Here we go again. It looks like the debt ceiling is going to become a problem in the coming months. It’s ridiculous, and I’ll tell you why. The only reason this debate even occurs is because the Congress has ALREADY decided on a certain allotment of spending. So Congress votes to pass XYZ spending for the future and then later on, we hit this fictitious constraint where Congress then turns around and says, “wait a minute, that’s too much spending!” I’ve compared this to eating a bunch of cheese pizzas, tying your intestine in a knot and then threatening your stomach not to digest the food because it might kill you. It goes without saying that this would be incredibly stupid.
Anyhow, silly debates deserve silly solutions. And the trillion dollar platinum coin proves just how silly this whole debate is. But this is a very serious matter and if push comes to shove, this is a loophole that should be implemented. In short, the U.S. Treasury could order the U.S. Mint to create a platinum coin of any denomination, deposit it in the Fed’s account, and the Fed could then retire some portion of the national debt in what is essentially an exchange of the bonds they hold for the coin. Then the government spends the money they were already told (by themselves) to spend, and we don’t get held hostage by the very same government.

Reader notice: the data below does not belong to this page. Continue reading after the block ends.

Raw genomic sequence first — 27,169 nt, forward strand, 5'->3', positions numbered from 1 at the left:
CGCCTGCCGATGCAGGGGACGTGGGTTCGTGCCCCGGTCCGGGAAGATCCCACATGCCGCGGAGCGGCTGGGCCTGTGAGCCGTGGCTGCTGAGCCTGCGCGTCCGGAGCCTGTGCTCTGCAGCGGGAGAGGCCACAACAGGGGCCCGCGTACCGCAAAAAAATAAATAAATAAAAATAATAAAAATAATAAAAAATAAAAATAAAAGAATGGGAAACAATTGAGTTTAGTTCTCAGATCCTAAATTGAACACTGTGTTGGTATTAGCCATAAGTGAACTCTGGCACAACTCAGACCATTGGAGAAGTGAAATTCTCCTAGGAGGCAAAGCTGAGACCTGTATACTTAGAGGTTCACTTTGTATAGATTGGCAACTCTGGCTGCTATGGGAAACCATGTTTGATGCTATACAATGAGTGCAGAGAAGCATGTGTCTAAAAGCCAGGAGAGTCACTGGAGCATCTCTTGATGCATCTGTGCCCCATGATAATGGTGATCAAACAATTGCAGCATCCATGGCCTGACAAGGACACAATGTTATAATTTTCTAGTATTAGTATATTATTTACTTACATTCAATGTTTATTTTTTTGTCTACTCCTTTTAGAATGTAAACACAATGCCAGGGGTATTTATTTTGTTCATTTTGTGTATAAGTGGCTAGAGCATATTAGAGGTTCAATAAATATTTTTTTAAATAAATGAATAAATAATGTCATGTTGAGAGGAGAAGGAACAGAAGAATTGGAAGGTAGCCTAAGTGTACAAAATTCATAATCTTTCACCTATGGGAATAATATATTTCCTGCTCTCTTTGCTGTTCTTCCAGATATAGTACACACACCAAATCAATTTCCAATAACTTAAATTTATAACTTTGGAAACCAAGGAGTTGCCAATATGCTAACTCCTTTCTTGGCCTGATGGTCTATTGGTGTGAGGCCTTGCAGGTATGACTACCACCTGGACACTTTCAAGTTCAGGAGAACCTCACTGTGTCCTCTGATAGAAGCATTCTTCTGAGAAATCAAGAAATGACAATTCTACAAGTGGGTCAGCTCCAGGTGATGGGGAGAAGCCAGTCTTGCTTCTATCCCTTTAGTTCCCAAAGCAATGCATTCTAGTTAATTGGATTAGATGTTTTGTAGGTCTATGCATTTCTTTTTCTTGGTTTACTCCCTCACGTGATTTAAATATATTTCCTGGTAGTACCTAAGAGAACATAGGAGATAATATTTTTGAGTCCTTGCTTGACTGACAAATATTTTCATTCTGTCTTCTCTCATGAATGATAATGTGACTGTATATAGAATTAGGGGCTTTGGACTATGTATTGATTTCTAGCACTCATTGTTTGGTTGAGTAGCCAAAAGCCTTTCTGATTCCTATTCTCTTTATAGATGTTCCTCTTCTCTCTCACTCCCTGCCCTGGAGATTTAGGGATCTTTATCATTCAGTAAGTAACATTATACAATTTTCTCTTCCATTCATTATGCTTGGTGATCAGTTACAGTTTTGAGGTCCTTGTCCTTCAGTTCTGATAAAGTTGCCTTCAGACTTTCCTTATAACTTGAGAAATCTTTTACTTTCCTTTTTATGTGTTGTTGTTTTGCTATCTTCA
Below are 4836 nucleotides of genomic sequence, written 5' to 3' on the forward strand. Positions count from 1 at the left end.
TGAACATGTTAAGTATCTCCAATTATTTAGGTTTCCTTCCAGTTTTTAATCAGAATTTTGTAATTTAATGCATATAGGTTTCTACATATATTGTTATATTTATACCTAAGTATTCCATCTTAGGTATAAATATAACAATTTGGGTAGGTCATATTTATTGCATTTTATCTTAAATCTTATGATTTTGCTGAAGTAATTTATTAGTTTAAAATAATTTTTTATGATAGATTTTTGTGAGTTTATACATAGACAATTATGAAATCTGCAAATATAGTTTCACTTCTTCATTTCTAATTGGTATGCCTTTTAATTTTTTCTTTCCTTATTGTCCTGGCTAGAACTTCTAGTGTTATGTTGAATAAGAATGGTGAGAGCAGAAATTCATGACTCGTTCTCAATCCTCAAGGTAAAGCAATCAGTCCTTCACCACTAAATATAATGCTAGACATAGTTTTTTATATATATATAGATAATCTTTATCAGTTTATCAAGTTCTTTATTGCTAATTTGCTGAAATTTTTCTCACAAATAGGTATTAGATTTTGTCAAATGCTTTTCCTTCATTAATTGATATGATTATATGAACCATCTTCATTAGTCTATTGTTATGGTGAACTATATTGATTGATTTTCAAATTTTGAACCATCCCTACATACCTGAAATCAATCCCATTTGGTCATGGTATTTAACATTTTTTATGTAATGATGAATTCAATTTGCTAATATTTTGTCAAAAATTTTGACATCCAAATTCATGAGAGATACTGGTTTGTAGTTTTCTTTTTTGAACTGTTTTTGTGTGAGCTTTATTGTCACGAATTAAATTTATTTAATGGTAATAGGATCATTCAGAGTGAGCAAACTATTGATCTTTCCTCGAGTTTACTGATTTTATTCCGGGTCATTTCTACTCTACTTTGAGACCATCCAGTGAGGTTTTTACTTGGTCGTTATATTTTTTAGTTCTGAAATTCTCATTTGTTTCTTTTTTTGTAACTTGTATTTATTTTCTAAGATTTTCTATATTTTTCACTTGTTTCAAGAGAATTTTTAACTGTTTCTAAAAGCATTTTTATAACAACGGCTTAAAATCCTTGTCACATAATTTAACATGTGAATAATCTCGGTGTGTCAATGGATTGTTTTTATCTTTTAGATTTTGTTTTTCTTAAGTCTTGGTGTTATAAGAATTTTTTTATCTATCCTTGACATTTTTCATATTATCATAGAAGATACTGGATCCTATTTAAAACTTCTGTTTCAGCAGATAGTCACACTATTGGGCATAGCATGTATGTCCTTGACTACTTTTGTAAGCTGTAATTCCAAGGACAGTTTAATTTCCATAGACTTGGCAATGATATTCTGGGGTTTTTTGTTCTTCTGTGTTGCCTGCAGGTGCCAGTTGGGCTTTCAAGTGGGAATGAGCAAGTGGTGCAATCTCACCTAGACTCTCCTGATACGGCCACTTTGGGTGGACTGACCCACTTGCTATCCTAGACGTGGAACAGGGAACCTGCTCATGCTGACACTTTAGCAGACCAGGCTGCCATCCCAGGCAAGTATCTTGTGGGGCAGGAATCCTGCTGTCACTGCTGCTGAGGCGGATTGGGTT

Banking guru and MR co-founder JKH has a superb post up at the MR site regarding the mechanics behind the platinum coin. It’s a short and simple piece, but it highlights the simple reality here. He calls it “platinum coin easing.” In essence, the monetary dynamics are simple. The coin would replace some of the bonds that the Fed currently holds, solving three issues:
1) A non-inflationary way for the U.S. Government to spend.
2) It circumvents the debt ceiling by effectively reducing the debt balance by $1T.
3) It’s a completely legal workaround.
I know, I know. The whole thing sounds like a bad theory from the Zimbabwean central bank. But the simple reality is that this isn’t inflationary, and is a rather simple way around a very silly constraint. But as silly as this solution might sound, this is serious stuff because the U.S. Congress shouldn’t be allowed to play Russian Roulette with the U.S. monetary system just because they don’t like the bills they already passed. I’m totally in favor of a debate about government spending and efficiency, but holding the U.S. economy hostage in this manner once every six months is totally unacceptable. And if it happens again, the President and Treasury Secretary should very seriously consider this solution.
NB – Just in case anyone was curious, this policy loophole was discovered by fellow MR co-founder & attorney Carlos Mucha.